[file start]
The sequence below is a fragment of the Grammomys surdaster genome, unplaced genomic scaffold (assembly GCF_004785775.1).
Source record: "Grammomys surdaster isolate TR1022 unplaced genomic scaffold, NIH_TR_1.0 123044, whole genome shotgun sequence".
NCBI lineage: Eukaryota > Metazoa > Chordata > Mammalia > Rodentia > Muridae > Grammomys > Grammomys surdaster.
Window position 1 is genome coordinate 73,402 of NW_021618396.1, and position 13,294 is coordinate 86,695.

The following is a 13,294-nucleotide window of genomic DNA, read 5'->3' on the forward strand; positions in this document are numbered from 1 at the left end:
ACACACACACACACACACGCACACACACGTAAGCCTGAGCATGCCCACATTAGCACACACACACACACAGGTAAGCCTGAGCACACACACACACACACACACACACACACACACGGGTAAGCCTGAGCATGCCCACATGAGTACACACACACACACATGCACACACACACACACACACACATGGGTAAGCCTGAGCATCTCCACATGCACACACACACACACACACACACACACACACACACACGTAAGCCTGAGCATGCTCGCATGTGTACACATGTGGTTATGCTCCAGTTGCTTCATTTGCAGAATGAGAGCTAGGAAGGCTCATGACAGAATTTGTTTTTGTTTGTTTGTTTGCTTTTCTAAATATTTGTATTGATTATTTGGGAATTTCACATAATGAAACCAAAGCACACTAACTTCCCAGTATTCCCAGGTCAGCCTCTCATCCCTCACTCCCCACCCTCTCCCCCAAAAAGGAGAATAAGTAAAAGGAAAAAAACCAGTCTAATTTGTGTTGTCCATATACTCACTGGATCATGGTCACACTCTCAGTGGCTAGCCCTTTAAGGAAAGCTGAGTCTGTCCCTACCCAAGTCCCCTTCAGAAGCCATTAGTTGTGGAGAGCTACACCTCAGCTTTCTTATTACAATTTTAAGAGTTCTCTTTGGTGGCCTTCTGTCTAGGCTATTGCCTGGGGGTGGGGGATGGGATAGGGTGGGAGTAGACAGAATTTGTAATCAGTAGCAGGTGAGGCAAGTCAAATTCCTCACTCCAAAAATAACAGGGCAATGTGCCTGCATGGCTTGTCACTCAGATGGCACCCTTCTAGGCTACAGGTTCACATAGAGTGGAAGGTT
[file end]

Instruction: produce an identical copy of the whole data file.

The sequence below is a fragment of the Grammomys surdaster genome, unplaced genomic scaffold (assembly GCF_004785775.1).
Source record: "Grammomys surdaster isolate TR1022 unplaced genomic scaffold, NIH_TR_1.0 123044, whole genome shotgun sequence".
NCBI lineage: Eukaryota > Metazoa > Chordata > Mammalia > Rodentia > Muridae > Grammomys > Grammomys surdaster.
Window position 1 is genome coordinate 73,402 of NW_021618396.1, and position 13,294 is coordinate 86,695.

The following is a 13,294-nucleotide window of genomic DNA, read 5'->3' on the forward strand; positions in this document are numbered from 1 at the left end:
ACACACACACACACACACGCACACACACGTAAGCCTGAGCATGCCCACATTAGCACACACACACACACAGGTAAGCCTGAGCACACACACACACACACACACACACACACACACGGGTAAGCCTGAGCATGCCCACATGAGTACACACACACACACATGCACACACACACACACACACACATGGGTAAGCCTGAGCATCTCCACATGCACACACACACACACACACACACACACACACACACACGTAAGCCTGAGCATGCTCGCATGTGTACACATGTGGTTATGCTCCAGTTGCTTCATTTGCAGAATGAGAGCTAGGAAGGCTCATGACAGAATTTGTTTTTGTTTGTTTGTTTGCTTTTCTAAATATTTGTATTGATTATTTGGGAATTTCACATAATGAAACCAAAGCACACTAACTTCCCAGTATTCCCAGGTCAGCCTCTCATCCCTCACTCCCCACCCTCTCCCCCAAAAAGGAGAATAAGTAAAAGGAAAAAAACCAGTCTAATTTGTGTTGTCCATATACTCACTGGATCATGGTCACACTCTCAGTGGCTAGCCCTTTAAGGAAAGCTGAGTCTGTCCCTACCCAAGTCCCCTTCAGAAGCCATTAGTTGTGGAGAGCTACACCTCAGCTTTCTTATTACAATTTTAAGAGTTCTCTTTGGTGGCCTTCTGTCTAGGCTATTGCCTGGGGGTGGGGGATGGGATAGGGTGGGAGTAGACAGAATTTGTAATCAGTAGCAGGTGAGGCAAGTCAAATTCCTCACTCCAAAAATAACAGGGCAATGTGCCTGCATGGCTTGTCACTCAGATGGCACCCTTCTAGGCTACAGGTTCACATAGAGTGGAAGGTT